Ann Arbor, Mich., Oct. 13, 2016 -- John Girdwood, a School of Dentistry program manager with the Michigan Caries Prevention Program, recently received a research award for his work assessing the success of the program that is designed to reduce childhood dental disease.
Girdwood received one of two stipends from a new award program recently established by Smiles for Life, a national oral health curriculum. The award supports publication or presentation of research in a scholarly format. Girdwood will present his research later this month at the national conference of the American Academy of Pediatrics.
The Michigan Caries Prevention Program is in its third year of developing a comprehensive interprofessional program to improve oral health in children, with an emphasis on improved collaboration between dental and medical professionals. The effort is supported by the U.S. government’s Center for Medicare and Medicaid Innovation, which in 2014 awarded a $9.4 million grant to the Altarum Institute in Ann Arbor and collaborators including the School of Dentistry, Delta Dental of Michigan and the Michigan Department of Community Health.
Girdwood works under the direction of Dr. Margherita Fontana, a professor in the School of Dentistry’s Department of Cariology, Restorative Sciences and Endodontics. Fontana, who has an extensive clinical research background in childhood caries management, oversees the work of U-M faculty and staff in the project. Also assisting in the project is Emily Yanca, data and clinical study manager.
Girdwood’s newest research -– titled “Program Fidelity of a Statewide Medical-Dental Initiative to Improve Oral Health” -– extends prior research about integrating fluoride varnish, a dental procedure, into medical clinics. “Most of the literature has focused on overcoming structural barriers which help medical clinics adopt and implement the new procedure,” Girdwood said. “But our study is focused on fidelity and sustainability of this interprofessional care effort.”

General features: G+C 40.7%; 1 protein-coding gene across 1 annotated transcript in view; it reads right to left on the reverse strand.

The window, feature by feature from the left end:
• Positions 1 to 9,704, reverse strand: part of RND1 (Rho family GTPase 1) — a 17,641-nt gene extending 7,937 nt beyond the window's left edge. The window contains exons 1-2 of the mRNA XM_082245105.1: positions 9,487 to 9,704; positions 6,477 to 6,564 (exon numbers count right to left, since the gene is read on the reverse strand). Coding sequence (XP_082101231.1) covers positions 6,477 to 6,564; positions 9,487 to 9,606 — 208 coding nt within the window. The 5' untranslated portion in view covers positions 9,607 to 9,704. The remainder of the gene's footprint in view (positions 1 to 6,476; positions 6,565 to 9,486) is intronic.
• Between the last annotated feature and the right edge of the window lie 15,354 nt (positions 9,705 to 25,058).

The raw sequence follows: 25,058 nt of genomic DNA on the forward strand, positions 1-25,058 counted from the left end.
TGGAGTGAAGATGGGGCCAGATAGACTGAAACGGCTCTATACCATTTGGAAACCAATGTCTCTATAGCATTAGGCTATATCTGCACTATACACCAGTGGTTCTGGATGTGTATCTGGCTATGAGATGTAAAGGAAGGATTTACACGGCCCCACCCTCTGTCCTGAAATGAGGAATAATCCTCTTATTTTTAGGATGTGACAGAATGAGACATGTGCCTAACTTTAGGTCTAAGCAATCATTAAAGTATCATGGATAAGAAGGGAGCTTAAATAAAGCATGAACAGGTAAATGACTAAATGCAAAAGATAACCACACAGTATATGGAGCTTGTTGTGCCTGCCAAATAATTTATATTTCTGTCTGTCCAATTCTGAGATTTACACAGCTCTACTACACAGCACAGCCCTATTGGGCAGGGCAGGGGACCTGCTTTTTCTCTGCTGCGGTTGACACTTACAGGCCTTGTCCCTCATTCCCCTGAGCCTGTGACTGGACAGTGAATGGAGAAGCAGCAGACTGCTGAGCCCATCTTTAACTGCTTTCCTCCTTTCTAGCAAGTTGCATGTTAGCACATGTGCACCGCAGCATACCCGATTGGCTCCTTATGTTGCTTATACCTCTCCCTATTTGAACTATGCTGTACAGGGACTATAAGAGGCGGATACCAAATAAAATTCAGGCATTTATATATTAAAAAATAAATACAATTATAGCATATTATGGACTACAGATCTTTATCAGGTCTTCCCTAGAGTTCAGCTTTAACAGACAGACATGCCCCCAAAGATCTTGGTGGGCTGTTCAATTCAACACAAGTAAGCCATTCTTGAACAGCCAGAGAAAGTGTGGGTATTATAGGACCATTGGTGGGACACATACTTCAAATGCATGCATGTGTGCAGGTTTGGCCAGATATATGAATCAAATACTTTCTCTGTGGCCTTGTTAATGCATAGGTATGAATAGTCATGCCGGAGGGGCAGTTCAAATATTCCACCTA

The MCPP team conducted a pilot study with the University of Michigan Health System pediatrics department and Hurley Children’s Clinic in Flint over the course of six months to gather data about the provision of four main components – oral health risk assessment, fluoride varnish application, patient education, and referral to a dental home. “We found that an engaged clinical team with an ‘Oral Health Champion’ integrated oral health into the medical clinic with new tools and interprofessional collaboration,” Girdwood said.
He said that project involves various community-based dental education sites, many of which are Federally Qualified Heath Centers. “Those are prime venues to study how dental students, clinicians and medical staff can work together toward comprehensive patient-centered care,” Girdwood said.
The Smiles For Life Research Award is a $500 stipend to be used to support travel and accommodations to present research results at an educational conference. Over the past decade, Smiles for Life has become one of the most robust oral health educational programs in the United States, with more than 400,000 discrete online users and numerous medical, nursing, physician assistant and other health schools using the educational modules.
The University of Michigan School of Dentistry is one of the nation’s leading dental schools engaged in oral health care education, research, patient care and community service. General dental care clinics and specialty clinics providing advanced treatment enable the school to offer dental services and programs to patients throughout Michigan. Classroom and clinic instruction prepare future dentists, dental specialists, and dental hygienists for practice in private offices, hospitals, academia and public agencies. Research seeks to discover and apply new knowledge that can help patients worldwide. For more information about the School of Dentistry, visit us on the Web at: www.dent.umich.edu.
Sharon Grayden, Communications Director, at (734) 615-2600, email@example.com, or Lynn Monson, Writer, at (734) 615-1971.